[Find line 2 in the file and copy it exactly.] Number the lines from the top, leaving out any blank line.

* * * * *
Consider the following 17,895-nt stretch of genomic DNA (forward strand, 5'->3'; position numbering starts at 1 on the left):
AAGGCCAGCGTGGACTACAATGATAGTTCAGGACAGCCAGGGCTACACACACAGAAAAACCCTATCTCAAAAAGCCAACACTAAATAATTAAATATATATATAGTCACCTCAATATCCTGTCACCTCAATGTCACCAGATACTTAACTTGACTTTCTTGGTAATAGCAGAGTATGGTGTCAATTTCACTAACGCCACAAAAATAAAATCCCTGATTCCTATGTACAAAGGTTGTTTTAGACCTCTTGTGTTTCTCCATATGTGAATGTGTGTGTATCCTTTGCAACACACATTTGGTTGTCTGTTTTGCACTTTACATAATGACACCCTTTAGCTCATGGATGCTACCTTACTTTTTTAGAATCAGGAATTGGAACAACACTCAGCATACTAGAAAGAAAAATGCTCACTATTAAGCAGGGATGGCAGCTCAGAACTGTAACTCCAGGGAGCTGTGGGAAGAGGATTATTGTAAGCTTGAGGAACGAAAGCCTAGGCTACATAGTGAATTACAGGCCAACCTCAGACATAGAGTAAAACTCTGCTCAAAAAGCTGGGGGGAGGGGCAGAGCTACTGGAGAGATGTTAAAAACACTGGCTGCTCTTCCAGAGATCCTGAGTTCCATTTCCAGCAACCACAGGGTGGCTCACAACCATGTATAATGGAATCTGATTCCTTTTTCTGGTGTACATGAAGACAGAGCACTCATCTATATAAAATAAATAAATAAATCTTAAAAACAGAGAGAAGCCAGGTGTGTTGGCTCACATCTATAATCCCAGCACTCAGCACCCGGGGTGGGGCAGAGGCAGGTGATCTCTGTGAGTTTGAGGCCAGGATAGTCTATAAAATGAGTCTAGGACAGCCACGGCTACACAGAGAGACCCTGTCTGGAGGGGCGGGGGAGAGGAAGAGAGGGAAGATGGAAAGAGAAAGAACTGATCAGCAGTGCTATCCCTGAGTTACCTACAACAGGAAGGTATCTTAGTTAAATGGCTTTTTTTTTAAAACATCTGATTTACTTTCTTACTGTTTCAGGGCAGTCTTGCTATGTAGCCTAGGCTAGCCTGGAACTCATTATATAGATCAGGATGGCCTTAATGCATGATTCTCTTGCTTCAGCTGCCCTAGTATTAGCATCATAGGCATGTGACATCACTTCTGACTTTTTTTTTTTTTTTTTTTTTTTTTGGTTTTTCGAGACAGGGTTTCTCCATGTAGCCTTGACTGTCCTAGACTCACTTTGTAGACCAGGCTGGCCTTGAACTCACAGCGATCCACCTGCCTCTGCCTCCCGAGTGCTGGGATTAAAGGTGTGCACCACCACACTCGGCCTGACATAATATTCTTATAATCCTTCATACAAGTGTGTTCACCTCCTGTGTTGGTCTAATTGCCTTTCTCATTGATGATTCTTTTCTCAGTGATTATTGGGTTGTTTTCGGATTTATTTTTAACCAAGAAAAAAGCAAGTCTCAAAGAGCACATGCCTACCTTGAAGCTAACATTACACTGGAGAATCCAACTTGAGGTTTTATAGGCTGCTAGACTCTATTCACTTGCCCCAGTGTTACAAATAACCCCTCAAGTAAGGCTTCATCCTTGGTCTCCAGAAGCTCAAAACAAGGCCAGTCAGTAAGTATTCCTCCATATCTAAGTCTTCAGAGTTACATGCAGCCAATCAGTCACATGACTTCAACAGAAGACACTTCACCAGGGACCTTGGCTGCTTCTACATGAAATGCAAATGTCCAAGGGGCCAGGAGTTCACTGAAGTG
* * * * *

AAGGCCAGCGTGGACTACAATGATAGTTCAGGACAGCCAGGGCTACACACACAGAAAAACCCTATCTCAAAAAGCCAACACTAAATAATTAAATATATATATAGTCACCTCAATATCCTGTCACCTCAATGTCACCAGATACTTAACTTGACTTTCTTGGTAATAGCAGAGTATGGTGTCAATTTCACTAACGCCACAAAAATAAAATCCCTGATTCCTATGTACAAAGGTTGTTTTAGACCTCTTGTGTTTCTCCATATGTGAATGTGTGTGTATCCTTTGCAACACACATTTGGTTGTCTGTTTTGCACTTTACATAATGACACCCTTTAGCTCATGGATGCTACCTTACTTTTTTAGAATCAGGAATTGGAACAACACTCAGCATACTAGAAAGAAAAATGCTCACTATTAAGCAGGGATGGCAGCTCAGAACTGTAACTCCAGGGAGCTGTGGGAAGAGGATTATTGTAAGCTTGAGGAACGAAAGCCTAGGCTACATAGTGAATTACAGGCCAACCTCAGACATAGAGTAAAACTCTGCTCAAAAAGCTGGGGGGAGGGGCAGAGCTACTGGAGAGATGTTAAAAACACTGGCTGCTCTTCCAGAGATCCTGAGTTCCATTTCCAGCAACCACAGGGTGGCTCACAACCATGTATAATGGAATCTGATTCCTTTTTCTGGTGTACATGAAGACAGAGCACTCATCTATATAAAATAAATAAATAAATCTTAAAAACAGAGAGAAGCCAGGTGTGTTGGCTCACATCTATAATCCCAGCACTCAGCACCCGGGGTGGGGCAGAGGCAGGTGATCTCTGTGAGTTTGAGGCCAGGATAGTCTATAAAATGAGTCTAGGACAGCCACGGCTACACAGAGAGACCCTGTCTGGAGGGGCGGGGGAGAGGAAGAGAGGGAAGATGGAAAGAGAAAGAACTGATCAGCAGTGCTATCCCTGAGTTACCTACAACAGGAAGGTATCTTAGTTAAATGGCTTTTTTTTTAAAACATCTGATTTACTTTCTTACTGTTTCAGGGCAGTCTTGCTATGTAGCCTAGGCTAGCCTGGAACTCATTATATAGATCAGGATGGCCTTAATGCATGATTCTCTTGCTTCAGCTGCCCTAGTATTAGCATCATAGGCATGTGACATCACTTCTGACTTTTTTTTTTTTTTTTTTTTTTTTTGGTTTTTCGAGACAGGGTTTCTCCATGTAGCCTTGACTGTCCTAGACTCACTTTGTAGACCAGGCTGGCCTTGAACTCACAGCGATCCACCTGCCTCTGCCTCCCGAGTGCTGGGATTAAAGGTGTGCACCACCACACTCGGCCTGACATAATATTCTTATAATCCTTCATACAAGTGTGTTCACCTCCTGTGTTGGTCTAATTGCCTTTCTCATTGATGATTCTTTTCTCAGTGATTATTGGGTTGTTTTCGGATTTATTTTTAACCAAGAAAAAAGCAAGTCTCAAAGAGCACATGCCTACCTTGAAGCTAACATTACACTGGAGAATCCAACTTGAGGTTTTATAGGCTGCTAGACTCTATTCACTTGCCCCAGTGTTACAAATAACCCCTCAAGTAAGGCTTCATCCTTGGTCTCCAGAAGCTCAAAACAAGGCCAGTCAGTAAGTATTCCTCCATATCTAAGTCTTCAGAGTTACATGCAGCCAATCAGTCACATGACTTCAACAGAAGACACTTCACCAGGGACCTTGGCTGCTTCTACATGAAATGCAAATGTCCAAGGGGCCAGGAGTTCACTGAAGTG